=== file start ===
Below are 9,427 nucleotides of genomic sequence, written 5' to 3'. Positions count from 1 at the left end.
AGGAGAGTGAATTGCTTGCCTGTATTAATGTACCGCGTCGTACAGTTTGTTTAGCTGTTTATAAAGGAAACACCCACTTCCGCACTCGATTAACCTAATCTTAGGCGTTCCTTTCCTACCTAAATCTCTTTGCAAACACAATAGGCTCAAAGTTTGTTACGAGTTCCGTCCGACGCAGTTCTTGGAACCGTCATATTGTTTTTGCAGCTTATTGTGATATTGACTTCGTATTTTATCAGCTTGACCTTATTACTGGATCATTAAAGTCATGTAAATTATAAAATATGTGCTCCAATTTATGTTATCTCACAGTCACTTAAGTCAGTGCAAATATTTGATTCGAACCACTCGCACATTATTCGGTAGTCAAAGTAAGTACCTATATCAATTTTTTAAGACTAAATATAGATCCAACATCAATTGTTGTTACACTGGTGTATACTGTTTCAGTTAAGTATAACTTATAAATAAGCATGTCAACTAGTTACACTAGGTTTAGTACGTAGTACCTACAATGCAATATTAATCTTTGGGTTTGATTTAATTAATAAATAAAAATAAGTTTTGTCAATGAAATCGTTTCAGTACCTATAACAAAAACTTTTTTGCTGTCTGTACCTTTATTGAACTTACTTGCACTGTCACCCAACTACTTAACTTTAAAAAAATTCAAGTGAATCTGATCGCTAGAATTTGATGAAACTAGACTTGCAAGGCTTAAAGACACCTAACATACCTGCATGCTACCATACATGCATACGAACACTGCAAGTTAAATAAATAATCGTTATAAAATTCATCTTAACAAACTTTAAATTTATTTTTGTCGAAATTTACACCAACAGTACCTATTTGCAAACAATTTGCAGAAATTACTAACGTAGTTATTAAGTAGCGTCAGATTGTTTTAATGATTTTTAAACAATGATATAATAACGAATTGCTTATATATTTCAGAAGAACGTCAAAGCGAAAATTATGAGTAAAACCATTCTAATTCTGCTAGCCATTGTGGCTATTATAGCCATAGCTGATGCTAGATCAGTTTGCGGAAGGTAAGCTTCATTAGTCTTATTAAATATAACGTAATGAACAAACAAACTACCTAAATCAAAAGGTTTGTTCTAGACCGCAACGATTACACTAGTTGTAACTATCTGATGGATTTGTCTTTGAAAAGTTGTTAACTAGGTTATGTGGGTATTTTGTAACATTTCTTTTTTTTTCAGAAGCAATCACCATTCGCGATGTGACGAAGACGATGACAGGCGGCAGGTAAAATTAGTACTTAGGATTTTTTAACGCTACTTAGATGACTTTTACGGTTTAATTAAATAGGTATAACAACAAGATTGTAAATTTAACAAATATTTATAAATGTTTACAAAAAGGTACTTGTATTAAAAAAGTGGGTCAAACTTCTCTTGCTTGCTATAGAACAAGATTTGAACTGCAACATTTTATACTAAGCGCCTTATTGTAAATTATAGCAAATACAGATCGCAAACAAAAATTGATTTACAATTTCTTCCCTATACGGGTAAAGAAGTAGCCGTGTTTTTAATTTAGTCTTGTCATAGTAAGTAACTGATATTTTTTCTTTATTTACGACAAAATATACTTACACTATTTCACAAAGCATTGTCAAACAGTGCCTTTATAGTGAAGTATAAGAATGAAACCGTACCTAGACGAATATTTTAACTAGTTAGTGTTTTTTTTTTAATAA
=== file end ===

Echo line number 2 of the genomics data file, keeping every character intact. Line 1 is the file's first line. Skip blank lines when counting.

AGGAGAGTGAATTGCTTGCCTGTATTAATGTACCGCGTCGTACAGTTTGTTTAGCTGTTTATAAAGGAAACACCCACTTCCGCACTCGATTAACCTAATCTTAGGCGTTCCTTTCCTACCTAAATCTCTTTGCAAACACAATAGGCTCAAAGTTTGTTACGAGTTCCGTCCGACGCAGTTCTTGGAACCGTCATATTGTTTTTGCAGCTTATTGTGATATTGACTTCGTATTTTATCAGCTTGACCTTATTACTGGATCATTAAAGTCATGTAAATTATAAAATATGTGCTCCAATTTATGTTATCTCACAGTCACTTAAGTCAGTGCAAATATTTGATTCGAACCACTCGCACATTATTCGGTAGTCAAAGTAAGTACCTATATCAATTTTTTAAGACTAAATATAGATCCAACATCAATTGTTGTTACACTGGTGTATACTGTTTCAGTTAAGTATAACTTATAAATAAGCATGTCAACTAGTTACACTAGGTTTAGTACGTAGTACCTACAATGCAATATTAATCTTTGGGTTTGATTTAATTAATAAATAAAAATAAGTTTTGTCAATGAAATCGTTTCAGTACCTATAACAAAAACTTTTTTGCTGTCTGTACCTTTATTGAACTTACTTGCACTGTCACCCAACTACTTAACTTTAAAAAAATTCAAGTGAATCTGATCGCTAGAATTTGATGAAACTAGACTTGCAAGGCTTAAAGACACCTAACATACCTGCATGCTACCATACATGCATACGAACACTGCAAGTTAAATAAATAATCGTTATAAAATTCATCTTAACAAACTTTAAATTTATTTTTGTCGAAATTTACACCAACAGTACCTATTTGCAAACAATTTGCAGAAATTACTAACGTAGTTATTAAGTAGCGTCAGATTGTTTTAATGATTTTTAAACAATGATATAATAACGAATTGCTTATATATTTCAGAAGAACGTCAAAGCGAAAATTATGAGTAAAACCATTCTAATTCTGCTAGCCATTGTGGCTATTATAGCCATAGCTGATGCTAGATCAGTTTGCGGAAGGTAAGCTTCATTAGTCTTATTAAATATAACGTAATGAACAAACAAACTACCTAAATCAAAAGGTTTGTTCTAGACCGCAACGATTACACTAGTTGTAACTATCTGATGGATTTGTCTTTGAAAAGTTGTTAACTAGGTTATGTGGGTATTTTGTAACATTTCTTTTTTTTTCAGAAGCAATCACCATTCGCGATGTGACGAAGACGATGACAGGCGGCAGGTAAAATTAGTACTTAGGATTTTTTAACGCTACTTAGATGACTTTTACGGTTTAATTAAATAGGTATAACAACAAGATTGTAAATTTAACAAATATTTATAAATGTTTACAAAAAGGTACTTGTATTAAAAAAGTGGGTCAAACTTCTCTTGCTTGCTATAGAACAAGATTTGAACTGCAACATTTTATACTAAGCGCCTTATTGTAAATTATAGCAAATACAGATCGCAAACAAAAATTGATTTACAATTTCTTCCCTATACGGGTAAAGAAGTAGCCGTGTTTTTAATTTAGTCTTGTCATAGTAAGTAACTGATATTTTTTCTTTATTTACGACAAAATATACTTACACTATTTCACAAAGCATTGTCAAACAGTGCCTTTATAGTGAAGTATAAGAATGAAACCGTACCTAGACGAATATTTTAACTAGTTAGTGTTTTTTTTTTAATAA